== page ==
Arbitration also allows parties to select an arbitrator with specialized knowledge necessary to decide the case, which is especially beneficial in complex cases. Because parties agree to arbitration in their contract, they have control over the process in a way that is not available in litigation. For example, the parties may designate the administrative body and applicable rules, require a three-arbitrator panel for a complex case, name a particular arbitrator, require confidentiality, or dictate the timeframe for the hearing.

The following four factors are key considerations in assessing arbitration:

Expertise of decision-maker – One of the most important benefits of arbitration is the parties’ ability to select the arbitrator. This affords parties an opportunity to designate a decision-maker with specific qualifications and expertise needed to understand the contracts, legal issues, engineering and technical facts, and expert evidence to be presented. The parties can also select someone with strong management skills to handle complex matters or difficult decisions. The benefit is two-fold: Fewer resources are needed to educate the decision-maker in the critical industry background information, and the risk of an unreasonable ruling is reduced. 

Timeframe for resolution – The median time to resolution in commercial arbitrations is less than one year, whereas the time to trial in federal court is two to three years.* Because appeal rights in arbitration are limited, the award typically terminates the dispute and the expense. However, after a trial, the case could linger through the appeal process for several more years, thus increasing the expense. 

In addition to direct cost saving, decreasing the resolution time creates an indirect cost benefit to industry. Because “time is money,” shaving years off the process results in significant savings that likely can be better used advancing the business than litigating a case. Businesses lose billions of dollars every year because of the inherent delays in the litigation process.^ These losses stem from uncertainty in the outcome, capital set aside as reserves for potential losses, open claims reported to insurers, investors, potential clients and auditors, and loss of employee hours and administrative costs expended in litigation. Arbitration offers an alternative to mitigate and control these costs.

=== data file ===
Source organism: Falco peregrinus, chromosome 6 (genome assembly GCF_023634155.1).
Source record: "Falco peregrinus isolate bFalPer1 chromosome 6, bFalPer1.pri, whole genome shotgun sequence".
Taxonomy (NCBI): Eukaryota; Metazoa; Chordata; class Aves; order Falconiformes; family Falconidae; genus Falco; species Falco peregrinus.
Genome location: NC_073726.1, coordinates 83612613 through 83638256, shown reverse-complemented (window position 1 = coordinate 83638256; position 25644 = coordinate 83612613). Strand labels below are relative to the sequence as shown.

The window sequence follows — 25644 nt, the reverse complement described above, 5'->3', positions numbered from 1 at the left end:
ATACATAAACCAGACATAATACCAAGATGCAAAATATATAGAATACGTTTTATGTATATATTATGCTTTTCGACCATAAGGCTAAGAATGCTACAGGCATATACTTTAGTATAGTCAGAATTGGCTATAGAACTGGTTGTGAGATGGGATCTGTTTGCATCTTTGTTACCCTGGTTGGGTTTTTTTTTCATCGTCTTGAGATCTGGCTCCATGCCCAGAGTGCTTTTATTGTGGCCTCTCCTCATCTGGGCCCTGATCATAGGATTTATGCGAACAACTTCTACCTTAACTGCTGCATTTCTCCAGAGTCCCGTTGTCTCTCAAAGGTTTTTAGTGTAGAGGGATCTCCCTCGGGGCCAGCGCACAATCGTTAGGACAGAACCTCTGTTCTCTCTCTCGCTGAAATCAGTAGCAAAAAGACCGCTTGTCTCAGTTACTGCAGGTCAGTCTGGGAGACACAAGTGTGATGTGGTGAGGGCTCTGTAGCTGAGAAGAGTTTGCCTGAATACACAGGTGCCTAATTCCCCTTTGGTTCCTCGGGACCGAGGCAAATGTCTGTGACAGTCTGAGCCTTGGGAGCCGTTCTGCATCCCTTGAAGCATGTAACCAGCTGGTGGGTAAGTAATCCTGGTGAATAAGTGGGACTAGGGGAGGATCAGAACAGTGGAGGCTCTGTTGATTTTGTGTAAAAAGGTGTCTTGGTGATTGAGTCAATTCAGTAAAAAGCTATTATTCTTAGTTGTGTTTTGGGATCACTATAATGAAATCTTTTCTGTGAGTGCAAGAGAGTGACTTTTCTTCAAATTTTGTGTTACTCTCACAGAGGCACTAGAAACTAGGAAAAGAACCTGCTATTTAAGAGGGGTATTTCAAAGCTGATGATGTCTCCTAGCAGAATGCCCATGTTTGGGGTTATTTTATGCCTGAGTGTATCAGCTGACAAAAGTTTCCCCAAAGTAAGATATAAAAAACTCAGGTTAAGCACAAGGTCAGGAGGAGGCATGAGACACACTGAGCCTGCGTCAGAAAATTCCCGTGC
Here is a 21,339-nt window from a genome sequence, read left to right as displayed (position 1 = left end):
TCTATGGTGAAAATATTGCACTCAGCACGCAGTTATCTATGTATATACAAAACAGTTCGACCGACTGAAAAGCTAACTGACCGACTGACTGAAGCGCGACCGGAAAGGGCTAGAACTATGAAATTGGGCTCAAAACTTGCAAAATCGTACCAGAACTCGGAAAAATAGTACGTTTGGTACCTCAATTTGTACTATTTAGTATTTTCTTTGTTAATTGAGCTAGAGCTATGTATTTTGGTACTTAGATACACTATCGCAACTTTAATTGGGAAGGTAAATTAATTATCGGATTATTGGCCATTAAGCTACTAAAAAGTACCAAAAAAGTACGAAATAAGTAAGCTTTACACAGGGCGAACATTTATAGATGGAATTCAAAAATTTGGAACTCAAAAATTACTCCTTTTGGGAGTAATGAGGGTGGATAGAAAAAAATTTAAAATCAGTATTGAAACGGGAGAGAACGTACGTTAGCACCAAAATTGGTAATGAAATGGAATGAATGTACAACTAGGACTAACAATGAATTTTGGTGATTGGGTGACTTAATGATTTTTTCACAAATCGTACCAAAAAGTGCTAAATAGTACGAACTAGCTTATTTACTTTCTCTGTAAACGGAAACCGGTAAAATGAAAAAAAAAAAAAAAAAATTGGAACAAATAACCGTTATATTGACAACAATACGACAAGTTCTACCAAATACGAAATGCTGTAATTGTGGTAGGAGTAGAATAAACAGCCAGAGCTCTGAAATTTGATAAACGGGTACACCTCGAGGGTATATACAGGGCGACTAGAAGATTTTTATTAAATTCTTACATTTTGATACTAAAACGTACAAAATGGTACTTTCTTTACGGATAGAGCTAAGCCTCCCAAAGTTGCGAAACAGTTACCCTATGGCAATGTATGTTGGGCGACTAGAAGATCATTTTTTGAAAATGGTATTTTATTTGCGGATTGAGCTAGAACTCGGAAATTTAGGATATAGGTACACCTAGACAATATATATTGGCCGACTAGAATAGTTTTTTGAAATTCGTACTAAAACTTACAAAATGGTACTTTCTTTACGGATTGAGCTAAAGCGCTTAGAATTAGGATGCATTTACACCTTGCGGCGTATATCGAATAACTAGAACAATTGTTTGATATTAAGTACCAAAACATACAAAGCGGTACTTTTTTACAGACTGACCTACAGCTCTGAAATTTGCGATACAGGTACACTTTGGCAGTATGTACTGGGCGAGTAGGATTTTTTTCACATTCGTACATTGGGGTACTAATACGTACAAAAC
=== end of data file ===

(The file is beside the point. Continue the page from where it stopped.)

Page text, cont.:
Expense – Arbitration typically costs more upfront than litigation. The parties must pay the administrative costs and arbitrator fees, which vary depending on the time and complexity involved, but generally range from $20,000 for a $100,000 claim to $60,000 for a $1 million claim. The costs are shared among the parties, which decreases the per-party cost in multiparty claims.

However, parties can control the cost of arbitration. Discovery, depositions, and document production in complex cases can come with staggering costs. In arbitration, the rules governing discovery and evidence are less formal. Additionally, discovery is more limited, which encourages a streamlined process and reduces costs and time significantly.

Risks – An often-cited risk of arbitration is the lack of appeal right. An arbitration award can only be vacated on limited grounds of fraud, corruption, misconduct, or where an arbitrator exceeds their power.~ However, if the initial decision-maker has expertise in the industry and law involved, the expectation is that the decision will be a well-reasoned one that the parties can accept.

In contrast, a major risk of litigating a complex commercial dispute is the fact-finder’s lack of understanding of the issues, the escalating potential for nuclear verdicts, and the appellate court’s limited power to correct factual findings.

In sum, arbitration is a good choice for dispute resolution where parties want to control the risk of an unreasonable outcome, reduce the time and expense of the process, and select a decision-maker with special expertise in their industry.

About the author: Mary Anne Wolf is an engineer and attorney. She is on the panel of commercial and construction arbitrators for the American Arbitration Association. Her goal as an arbitrator is to assist parties in managing their case for efficient resolution, give a high level of attention to each party’s position, and achieve a fair result.


* AAA, Measuring the Costs of Delays in Dispute Resolution [online]; Micronomics, (March 2017), Efficiency and Economic Benefits of Dispute Resolution through Arbitration Compared with U.S. District Court Proceedings.

^ Efficiency and Economic Benefits, pp. 4-5, 16-23.

~ La. R.S. 9:4210 (LA Binding Arbitration Act); 9 USCA §10 (FAA).